I am noticing that the pivotal factor in the last two bits of negative publicity about Donald Trump both relate to conversations. He apparently gave away classified secrets relating to intelligence about ISIS in a conversation with the Russian Foreign Minister – according to US newspapers. And following what appeared to be a private dinner conversation with the sacked Head of the FBI, James Comey, Trump had apparently asked inappropriately for his loyalty and for the enquiry into Russian intervention in the election to be stopped – something Trump denies.
Whatever the truth and motivations were relating to these conversations, in retrospect at least, they clearly turned out to be for Donald Trump at least, somewhat risky!
Most of the time, conversation is not particularly risky. We talk about practical matters, talk about our views and feelings at a fairly superficial level, talk about generalities in vague terms, perhaps we make jokes – but generally only “politically correct” ones.
But often it appears that being able to make progress involves taking risks in conversations. One of my colleagues at Ashridge has recently published research on “speaking truth to power”. The idea is that this is often key to unlocking unhelpful “stuck” behaviours in organisations. Careers in business can be adversely affected. For many, that’s a risk too far.
When a team I was involved in at Ashridge researched how leaders work with risk, one of the lessons that emerged was the need for organisations that want to work effectively with risk to encourage risky conversations .
Extract from Risky Strategy by Jamie MacAlister- chapter 13 D
It seems that somehow at the heart of how organisations work with risk is the types of conversations that happen between its members. My Organisation Development consulting colleagues at Ashridge tell me that culture change happens one conversation at a time. I am very impressed by this concept, and have witnessed it playing out both with clients with whom we work and in the extensive change we have seen at Ashridge over the past four years.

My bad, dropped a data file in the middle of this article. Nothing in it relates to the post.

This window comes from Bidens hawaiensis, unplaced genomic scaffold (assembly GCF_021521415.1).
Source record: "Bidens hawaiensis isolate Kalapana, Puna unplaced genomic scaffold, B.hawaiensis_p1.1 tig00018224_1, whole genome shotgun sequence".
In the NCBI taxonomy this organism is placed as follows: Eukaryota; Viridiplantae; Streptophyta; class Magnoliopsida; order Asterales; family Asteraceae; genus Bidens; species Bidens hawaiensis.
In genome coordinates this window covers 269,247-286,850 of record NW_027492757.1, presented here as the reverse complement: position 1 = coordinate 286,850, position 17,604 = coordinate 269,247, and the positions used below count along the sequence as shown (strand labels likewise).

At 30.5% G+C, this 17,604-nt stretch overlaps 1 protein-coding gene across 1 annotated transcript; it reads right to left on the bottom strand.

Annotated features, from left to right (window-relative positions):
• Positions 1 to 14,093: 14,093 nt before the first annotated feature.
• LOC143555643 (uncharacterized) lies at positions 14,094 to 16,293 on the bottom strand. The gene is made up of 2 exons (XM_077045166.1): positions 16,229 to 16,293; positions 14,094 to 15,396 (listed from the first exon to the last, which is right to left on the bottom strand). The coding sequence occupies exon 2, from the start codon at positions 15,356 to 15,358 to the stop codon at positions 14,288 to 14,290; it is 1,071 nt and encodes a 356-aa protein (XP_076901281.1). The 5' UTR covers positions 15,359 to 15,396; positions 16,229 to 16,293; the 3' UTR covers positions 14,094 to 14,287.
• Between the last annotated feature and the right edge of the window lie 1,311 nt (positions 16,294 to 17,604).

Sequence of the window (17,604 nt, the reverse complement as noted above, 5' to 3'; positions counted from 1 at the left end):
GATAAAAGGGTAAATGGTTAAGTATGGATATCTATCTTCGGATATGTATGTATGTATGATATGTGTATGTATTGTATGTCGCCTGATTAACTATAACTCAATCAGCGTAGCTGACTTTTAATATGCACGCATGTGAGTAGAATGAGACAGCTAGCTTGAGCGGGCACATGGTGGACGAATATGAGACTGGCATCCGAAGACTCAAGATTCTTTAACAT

I was working recently with a global services client. There were over a hundred of them, from the top team downwards, and they had all come from different parts of the world to a classy conference centre in west London. The day started with a strategy presentation, and then the result of a culture assessment exercise. We had proposed and agreed with the top team that they would have a better chance of succeeding with the strategy if they were able to change their culture. There were many aspects to it, but a couple of key ones were a move from one that prioritises individual technical performance at the expense of relationship with colleagues, to one which places more emphasis on relationship and behavioural factors; to one that values being ‘heard’ above the one that currently puts a greater value on being ‘right’. Then we asked them to sit in groups, made up of mixed levels of management. We observed and facilitated.
Initially, most of the voices in the groups were those of the most senior managers expressing their views on technical solutions associated with the strategy. By the end of the day, we were hearing some of the lower levels of management expressing views about human behavioural issues, sometimes even critical of current practices.
We asked them to reflect on what had happened in the room. Initially, they talked about the technical solutions they had come up with. Then, with a bit of coaxing, they started to notice how the conversations had changed in the groups. People were taking risks in conversations: senior managers inviting their more junior colleagues to be open with their views; more junior managers making non-technical points, even being critical of leadership behaviours.
Somehow the managers in this room had become more convinced that they all had similar ’skin in the game’, and therefore it was worth taking personal risks to speak out. This was a step towards a more anti-fragile organisation. Weick and Sutcliffe wrote a book on Highly Resilient Organisations (HROs) (Weick & Sutcliffe, 2007), and unpicks some of their characteristics – what works and what doesn’t work in terms of making them more or less resilient. These are organisations that are regularly dealing with crisis or the potential for crisis (eg, emergency service or the military). Many factors can impact resilience, but the one stand-out factor seems to be the ability to be open with failure, to talk about it, to consider its possibility, to be honest about its occurrence, and to consider how it could be avoided or managed if and when it happens.